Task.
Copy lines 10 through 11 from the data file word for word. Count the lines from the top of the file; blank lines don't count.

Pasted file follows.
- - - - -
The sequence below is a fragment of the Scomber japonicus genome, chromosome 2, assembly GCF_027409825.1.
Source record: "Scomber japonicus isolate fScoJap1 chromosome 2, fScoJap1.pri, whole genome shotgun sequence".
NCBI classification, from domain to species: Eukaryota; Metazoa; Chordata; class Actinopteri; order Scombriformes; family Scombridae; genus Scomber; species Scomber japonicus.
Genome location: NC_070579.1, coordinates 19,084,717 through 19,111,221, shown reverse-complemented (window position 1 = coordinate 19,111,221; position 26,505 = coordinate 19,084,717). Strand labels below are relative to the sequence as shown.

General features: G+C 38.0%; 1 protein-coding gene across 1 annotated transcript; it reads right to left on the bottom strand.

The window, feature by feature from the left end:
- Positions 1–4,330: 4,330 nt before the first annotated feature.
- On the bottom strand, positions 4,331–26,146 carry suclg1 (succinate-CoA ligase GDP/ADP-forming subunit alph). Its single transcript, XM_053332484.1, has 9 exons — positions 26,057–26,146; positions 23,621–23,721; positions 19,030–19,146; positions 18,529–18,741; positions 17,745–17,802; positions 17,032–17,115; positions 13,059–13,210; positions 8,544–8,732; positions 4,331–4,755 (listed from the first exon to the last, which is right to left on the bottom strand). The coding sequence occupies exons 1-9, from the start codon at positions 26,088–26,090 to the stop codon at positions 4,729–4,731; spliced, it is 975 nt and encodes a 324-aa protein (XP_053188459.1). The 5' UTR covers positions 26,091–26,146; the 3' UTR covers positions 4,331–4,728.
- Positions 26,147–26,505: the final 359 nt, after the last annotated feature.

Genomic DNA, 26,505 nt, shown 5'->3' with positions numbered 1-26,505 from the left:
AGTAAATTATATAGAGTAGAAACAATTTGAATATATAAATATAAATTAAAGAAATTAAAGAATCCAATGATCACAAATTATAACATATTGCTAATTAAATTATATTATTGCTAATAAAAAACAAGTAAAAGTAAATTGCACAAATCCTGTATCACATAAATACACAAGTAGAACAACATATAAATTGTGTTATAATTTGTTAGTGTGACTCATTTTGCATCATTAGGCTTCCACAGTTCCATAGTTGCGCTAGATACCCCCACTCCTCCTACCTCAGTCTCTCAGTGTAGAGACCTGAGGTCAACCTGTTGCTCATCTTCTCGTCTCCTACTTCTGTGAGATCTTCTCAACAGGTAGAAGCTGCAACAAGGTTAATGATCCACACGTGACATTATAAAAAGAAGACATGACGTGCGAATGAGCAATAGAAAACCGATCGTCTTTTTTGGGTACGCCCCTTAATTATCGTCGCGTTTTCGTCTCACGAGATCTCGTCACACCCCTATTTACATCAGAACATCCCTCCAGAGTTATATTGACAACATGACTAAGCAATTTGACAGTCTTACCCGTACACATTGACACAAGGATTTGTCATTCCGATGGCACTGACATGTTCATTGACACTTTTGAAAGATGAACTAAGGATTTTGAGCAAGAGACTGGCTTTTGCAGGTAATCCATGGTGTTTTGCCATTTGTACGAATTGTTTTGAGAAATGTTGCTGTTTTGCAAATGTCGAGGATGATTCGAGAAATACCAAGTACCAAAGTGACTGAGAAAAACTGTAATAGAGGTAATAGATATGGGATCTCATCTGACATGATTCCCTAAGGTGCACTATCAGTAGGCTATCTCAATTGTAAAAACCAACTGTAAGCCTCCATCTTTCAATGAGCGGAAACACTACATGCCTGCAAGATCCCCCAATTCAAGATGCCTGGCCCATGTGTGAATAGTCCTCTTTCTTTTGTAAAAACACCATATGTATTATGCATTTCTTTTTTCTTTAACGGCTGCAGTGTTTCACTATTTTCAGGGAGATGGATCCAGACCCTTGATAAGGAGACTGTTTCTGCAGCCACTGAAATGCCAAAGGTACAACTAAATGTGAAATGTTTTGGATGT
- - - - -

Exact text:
Genomic DNA, 26,505 nt, shown 5'->3' with positions numbered 1-26,505 from the left:
AGTAAATTATATAGAGTAGAAACAATTTGAATATATAAATATAAATTAAAGAAATTAAAGAATCCAATGATCACAAATTATAACATATTGCTAATTAAATTATATTATTGCTAATAAAAAACAAGTAAAAGTAAATTGCACAAATCCTGTATCACATAAATACACAAGTAGAACAACATATAAATTGTGTTATAATTTGTTAGTGTGACTCATTTTGCATCATTAGGCTTCCACAGTTCCATAGTTGCGCTAGATACCCCCACTCCTCCTACCTCAGTCTCTCAGTGTAGAGACCTGAGGTCAACCTGTTGCTCATCTTCTCGTCTCCTACTTCTGTGAGATCTTCTCAACAGGTAGAAGCTGCAACAAGGTTAATGATCCACACGTGACATTATAAAAAGAAGACATGACGTGCGAATGAGCAATAGAAAACCGATCGTCTTTTTTGGGTACGCCCCTTAATTATCGTCGCGTTTTCGTCTCACGAGATCTCGTCACACCCCTATTTACATCAGAACATCCCTCCAGAGTTATATTGACAACATGACTAAGCAATTTGACAGTCTTACCCGTACACATTGACACAAGGATTTGTCATTCCGATGGCACTGACATGTTCATTGACACTTTTGAAAGATGAACTAAGGATTTTGAGCAAGAGACTGGCTTTTGCAGGTAATCCATGGTGTTTTGCCATTTGTACGAATTGTTTTGAGAAATGTTGCTGTTTTGCAAATGTCGAGGATGATTCGAGAAATACCAAGTACCAAAGTGACTGAGAAAAACTGTAATAGAGGTAATAGATATGGGATCTCATCTGACATGATTCCCTAAGGTGCACTATCAGTAGGCTATCTCAATTGTAAAAACCAACTGTAAGCCTCCATCTTTCAATGAGCGGAAACACTACATGCCTGCAAGATCCCCCAATTCAAGATGCCTGGCCCATGTGTGAATAGTCCTCTTTCTTTTGTAAAAACACCATATGTATTATGCATTTCTTTTTTCTTTAACGGCTGCAGTGTTTCACTATTTTCAGGGAGATGGATCCAGACCCTTGATAAGGAGACTGTTTCTGCAGCCACTGAAATGCCAAAGGTACAACTAAATGTGAAATGTTTTGGATGT